ND Sues MN Over State Law on Imported Electricity

The law restricts electricity imports from new fossil-fuel plants in other states-and North Dakota claims that it is interfering with energy production in the coal-rich state.

North Dakota and some of its largest energy interests have filed a lawsuit against Minnesota in an attempt to overturn a state law that places some restrictions on electricity imports from new coal-fired power plants in other states.

North Dakota-which has a robust coal industry-alleges in the suit that Minnesota's Next Generation Energy Act (NGEA) violates the Commerce Clause of the U.S. Constitution by interfering with North Dakota's ability to export its electricity. North Dakota wants a court order that invalidates the law.

The lawsuit was filed Wednesday by North Dakota Attorney General Wayne Stenehjem, two coal companies, their trade association, and three electric cooperatives. Stenehjem claims that electricity is protected by the Commerce Clause, which prohibits states from favoring their own products over those from other states.

In addition to banning new fossil-fuel power plants in Minnesota, the law restricts electricity imports from new fossil-fuel plants in other states by mandating that local utilities offset the carbon dioxide emissions from such plants by making reductions elsewhere. Former Governor Tim Pawlenty signed the legislation in 2007, and the law aimed to bolster investments in renewable power, increase energy conservation, and decrease Minnesota's contribution to global warming.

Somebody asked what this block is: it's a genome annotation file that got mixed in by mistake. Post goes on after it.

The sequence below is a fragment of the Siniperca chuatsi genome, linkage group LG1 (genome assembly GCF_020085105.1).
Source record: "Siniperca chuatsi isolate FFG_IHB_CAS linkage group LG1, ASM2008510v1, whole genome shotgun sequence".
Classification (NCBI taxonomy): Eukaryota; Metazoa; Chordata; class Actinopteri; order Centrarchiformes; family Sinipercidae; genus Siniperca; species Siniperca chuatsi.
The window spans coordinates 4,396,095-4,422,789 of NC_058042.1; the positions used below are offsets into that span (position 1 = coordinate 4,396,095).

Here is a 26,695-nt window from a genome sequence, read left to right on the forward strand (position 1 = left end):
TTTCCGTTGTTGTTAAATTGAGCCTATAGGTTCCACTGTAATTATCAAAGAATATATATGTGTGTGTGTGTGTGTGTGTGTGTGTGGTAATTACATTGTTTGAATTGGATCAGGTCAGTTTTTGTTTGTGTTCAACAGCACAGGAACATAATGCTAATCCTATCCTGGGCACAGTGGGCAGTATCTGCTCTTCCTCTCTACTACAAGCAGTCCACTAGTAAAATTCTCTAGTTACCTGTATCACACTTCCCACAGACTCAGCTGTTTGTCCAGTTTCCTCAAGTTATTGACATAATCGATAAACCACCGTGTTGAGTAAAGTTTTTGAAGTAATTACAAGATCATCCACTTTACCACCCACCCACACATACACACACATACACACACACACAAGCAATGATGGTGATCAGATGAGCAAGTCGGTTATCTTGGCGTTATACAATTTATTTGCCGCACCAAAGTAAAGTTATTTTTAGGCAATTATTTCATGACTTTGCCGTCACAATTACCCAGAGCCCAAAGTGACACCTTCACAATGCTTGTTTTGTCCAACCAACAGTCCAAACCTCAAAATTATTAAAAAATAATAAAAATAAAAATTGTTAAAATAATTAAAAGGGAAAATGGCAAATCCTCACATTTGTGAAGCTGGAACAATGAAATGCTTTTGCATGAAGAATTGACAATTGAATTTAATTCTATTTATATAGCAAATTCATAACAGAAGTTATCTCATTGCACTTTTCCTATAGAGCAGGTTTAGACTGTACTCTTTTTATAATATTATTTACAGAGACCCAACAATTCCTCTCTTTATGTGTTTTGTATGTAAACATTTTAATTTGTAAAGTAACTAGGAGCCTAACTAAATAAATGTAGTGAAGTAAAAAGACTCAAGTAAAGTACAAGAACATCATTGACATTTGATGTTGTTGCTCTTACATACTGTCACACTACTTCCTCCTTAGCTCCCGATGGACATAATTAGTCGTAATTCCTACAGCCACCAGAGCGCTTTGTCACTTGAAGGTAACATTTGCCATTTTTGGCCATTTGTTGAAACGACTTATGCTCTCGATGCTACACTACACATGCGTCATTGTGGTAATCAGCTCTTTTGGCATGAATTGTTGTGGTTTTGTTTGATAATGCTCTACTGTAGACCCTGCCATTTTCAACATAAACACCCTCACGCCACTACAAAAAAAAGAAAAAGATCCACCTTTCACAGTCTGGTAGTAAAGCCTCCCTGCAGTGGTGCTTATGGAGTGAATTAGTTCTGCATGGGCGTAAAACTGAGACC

The lawsuit claims that the NGEA “is, at best, a purely symbolic gesture and will not have any meaningful effect on global warming.” The suit also claims that Minnesota lawmakers have granted exemptions to the law that have favored Minnesota projects or businesses.

North Dakota is home to the largest single deposit of lignite coal in the world, and that coal fuels seven power plants within the state. The state's lignite industry produces about 30 million tons of lignite annually; generates nearly $3 billion each year, including more than $100 million in annual tax revenue; and directly or indirectly supports 28,000 jobs, according to information released from Stenehjem's office. North Dakota power plants export most of the power they generate to other states, including Minnesota.

The Republican-controlled Minnesota Legislature voted to overturn the NGEA during the last legislative session, but Dayton vetoed the measure. His press secretary, Katharine Tinucci, told the Pioneer Press that the lawsuit is “without merit.” She also told the St. Paul newspaper that the law was amended during the last session to allow an exemption for a 99-megawatt coal-fired power plant near Spiritwood, North Dakota, that's set to go online in 2012.

“It is unfortunate it has come to this,” Stenehjem said in a statement. “As Minnesota seeks to rebuild its economy, it will need energy. Much of that energy will need to come from sources outside Minnesota. Over the last four years, we in North Dakota have made every effort to convince Minnesota officials to rescind this Act.”